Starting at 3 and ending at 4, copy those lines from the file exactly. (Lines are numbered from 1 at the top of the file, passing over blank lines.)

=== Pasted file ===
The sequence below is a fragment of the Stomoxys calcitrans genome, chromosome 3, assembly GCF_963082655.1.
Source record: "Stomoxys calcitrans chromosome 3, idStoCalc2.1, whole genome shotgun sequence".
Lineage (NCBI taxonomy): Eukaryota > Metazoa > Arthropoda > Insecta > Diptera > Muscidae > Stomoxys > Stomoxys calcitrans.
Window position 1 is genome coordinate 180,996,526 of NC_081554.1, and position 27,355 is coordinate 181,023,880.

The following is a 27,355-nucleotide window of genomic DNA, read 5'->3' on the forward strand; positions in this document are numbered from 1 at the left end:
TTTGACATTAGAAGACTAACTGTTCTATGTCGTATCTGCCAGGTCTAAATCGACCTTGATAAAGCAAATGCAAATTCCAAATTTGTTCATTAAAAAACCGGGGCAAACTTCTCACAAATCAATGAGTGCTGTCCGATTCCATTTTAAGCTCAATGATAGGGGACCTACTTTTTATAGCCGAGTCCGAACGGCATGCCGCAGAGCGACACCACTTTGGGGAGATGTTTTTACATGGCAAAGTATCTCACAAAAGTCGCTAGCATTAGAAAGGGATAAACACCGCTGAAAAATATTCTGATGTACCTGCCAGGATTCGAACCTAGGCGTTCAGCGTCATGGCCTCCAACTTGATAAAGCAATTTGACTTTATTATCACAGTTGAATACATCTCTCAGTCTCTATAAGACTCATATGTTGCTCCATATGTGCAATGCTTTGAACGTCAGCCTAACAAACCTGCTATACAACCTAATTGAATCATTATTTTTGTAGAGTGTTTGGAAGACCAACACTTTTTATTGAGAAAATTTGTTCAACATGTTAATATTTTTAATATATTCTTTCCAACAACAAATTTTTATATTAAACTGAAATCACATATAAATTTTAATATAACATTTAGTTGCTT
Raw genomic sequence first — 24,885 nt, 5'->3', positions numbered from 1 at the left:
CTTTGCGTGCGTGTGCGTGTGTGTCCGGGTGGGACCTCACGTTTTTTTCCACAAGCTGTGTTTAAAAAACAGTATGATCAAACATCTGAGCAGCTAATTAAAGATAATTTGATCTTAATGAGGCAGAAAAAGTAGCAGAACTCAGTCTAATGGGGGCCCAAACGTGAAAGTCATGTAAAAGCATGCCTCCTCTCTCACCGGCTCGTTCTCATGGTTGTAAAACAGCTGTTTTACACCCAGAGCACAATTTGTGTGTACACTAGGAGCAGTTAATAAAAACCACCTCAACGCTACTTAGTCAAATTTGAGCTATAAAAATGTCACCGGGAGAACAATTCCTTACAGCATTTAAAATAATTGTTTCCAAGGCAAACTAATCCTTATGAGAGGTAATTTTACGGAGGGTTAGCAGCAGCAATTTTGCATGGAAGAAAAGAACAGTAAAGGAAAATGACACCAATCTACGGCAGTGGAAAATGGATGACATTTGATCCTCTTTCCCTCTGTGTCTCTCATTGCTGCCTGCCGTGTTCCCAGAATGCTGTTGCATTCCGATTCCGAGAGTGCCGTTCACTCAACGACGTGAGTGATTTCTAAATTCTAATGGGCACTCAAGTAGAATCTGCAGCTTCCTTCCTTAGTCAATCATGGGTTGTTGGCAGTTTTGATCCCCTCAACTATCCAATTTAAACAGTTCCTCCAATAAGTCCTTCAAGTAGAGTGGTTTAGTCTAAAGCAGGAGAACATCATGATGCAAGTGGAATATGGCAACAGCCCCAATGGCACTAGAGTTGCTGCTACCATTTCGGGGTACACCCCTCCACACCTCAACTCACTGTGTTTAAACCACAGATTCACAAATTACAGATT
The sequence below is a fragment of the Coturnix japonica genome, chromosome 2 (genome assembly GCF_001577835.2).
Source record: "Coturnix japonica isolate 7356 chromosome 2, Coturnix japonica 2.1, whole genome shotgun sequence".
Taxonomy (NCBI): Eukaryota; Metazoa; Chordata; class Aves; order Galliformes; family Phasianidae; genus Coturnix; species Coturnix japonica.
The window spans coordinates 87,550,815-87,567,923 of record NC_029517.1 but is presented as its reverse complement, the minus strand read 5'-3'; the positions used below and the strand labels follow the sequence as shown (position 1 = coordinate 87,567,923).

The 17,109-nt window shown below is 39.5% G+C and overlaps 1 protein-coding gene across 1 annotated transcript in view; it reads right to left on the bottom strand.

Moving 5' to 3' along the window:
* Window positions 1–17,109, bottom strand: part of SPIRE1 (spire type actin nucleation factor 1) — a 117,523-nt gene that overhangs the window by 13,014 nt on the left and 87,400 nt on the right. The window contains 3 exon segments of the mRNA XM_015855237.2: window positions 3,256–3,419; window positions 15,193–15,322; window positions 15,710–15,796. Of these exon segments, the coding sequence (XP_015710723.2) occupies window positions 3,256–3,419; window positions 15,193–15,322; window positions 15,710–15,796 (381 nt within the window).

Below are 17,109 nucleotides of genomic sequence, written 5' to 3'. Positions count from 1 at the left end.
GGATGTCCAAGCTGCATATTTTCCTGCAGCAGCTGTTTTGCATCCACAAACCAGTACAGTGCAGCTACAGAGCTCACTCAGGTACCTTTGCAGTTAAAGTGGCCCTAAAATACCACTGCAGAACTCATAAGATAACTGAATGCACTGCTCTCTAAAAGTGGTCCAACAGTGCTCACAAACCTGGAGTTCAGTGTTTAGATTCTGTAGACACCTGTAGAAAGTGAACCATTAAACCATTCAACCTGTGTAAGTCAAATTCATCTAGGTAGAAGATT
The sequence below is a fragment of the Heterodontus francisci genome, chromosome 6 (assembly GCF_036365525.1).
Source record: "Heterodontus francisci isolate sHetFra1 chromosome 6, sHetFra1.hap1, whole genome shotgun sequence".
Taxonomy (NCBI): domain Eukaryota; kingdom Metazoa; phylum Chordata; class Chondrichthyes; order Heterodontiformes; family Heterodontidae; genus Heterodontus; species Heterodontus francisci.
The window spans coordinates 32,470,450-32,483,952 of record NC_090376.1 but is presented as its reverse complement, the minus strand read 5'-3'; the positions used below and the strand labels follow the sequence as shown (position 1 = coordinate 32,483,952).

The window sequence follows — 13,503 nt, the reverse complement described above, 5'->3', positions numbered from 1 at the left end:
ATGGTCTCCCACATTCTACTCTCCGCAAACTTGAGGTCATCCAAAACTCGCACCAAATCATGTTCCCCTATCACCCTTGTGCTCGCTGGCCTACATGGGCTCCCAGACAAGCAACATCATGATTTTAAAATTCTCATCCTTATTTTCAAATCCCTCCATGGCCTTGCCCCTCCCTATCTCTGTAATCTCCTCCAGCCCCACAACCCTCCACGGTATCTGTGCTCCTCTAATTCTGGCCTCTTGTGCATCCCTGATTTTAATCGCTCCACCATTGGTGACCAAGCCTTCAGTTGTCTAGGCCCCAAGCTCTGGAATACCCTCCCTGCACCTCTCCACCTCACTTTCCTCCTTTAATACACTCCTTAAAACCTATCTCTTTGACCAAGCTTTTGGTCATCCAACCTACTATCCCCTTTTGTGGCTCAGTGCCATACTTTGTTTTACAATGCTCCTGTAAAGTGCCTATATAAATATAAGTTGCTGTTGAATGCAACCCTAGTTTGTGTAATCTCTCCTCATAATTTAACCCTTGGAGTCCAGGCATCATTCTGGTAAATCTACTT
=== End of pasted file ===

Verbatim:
Lineage (NCBI taxonomy): Eukaryota > Metazoa > Arthropoda > Insecta > Diptera > Muscidae > Stomoxys > Stomoxys calcitrans.
Window position 1 is genome coordinate 180,996,526 of NC_081554.1, and position 27,355 is coordinate 181,023,880.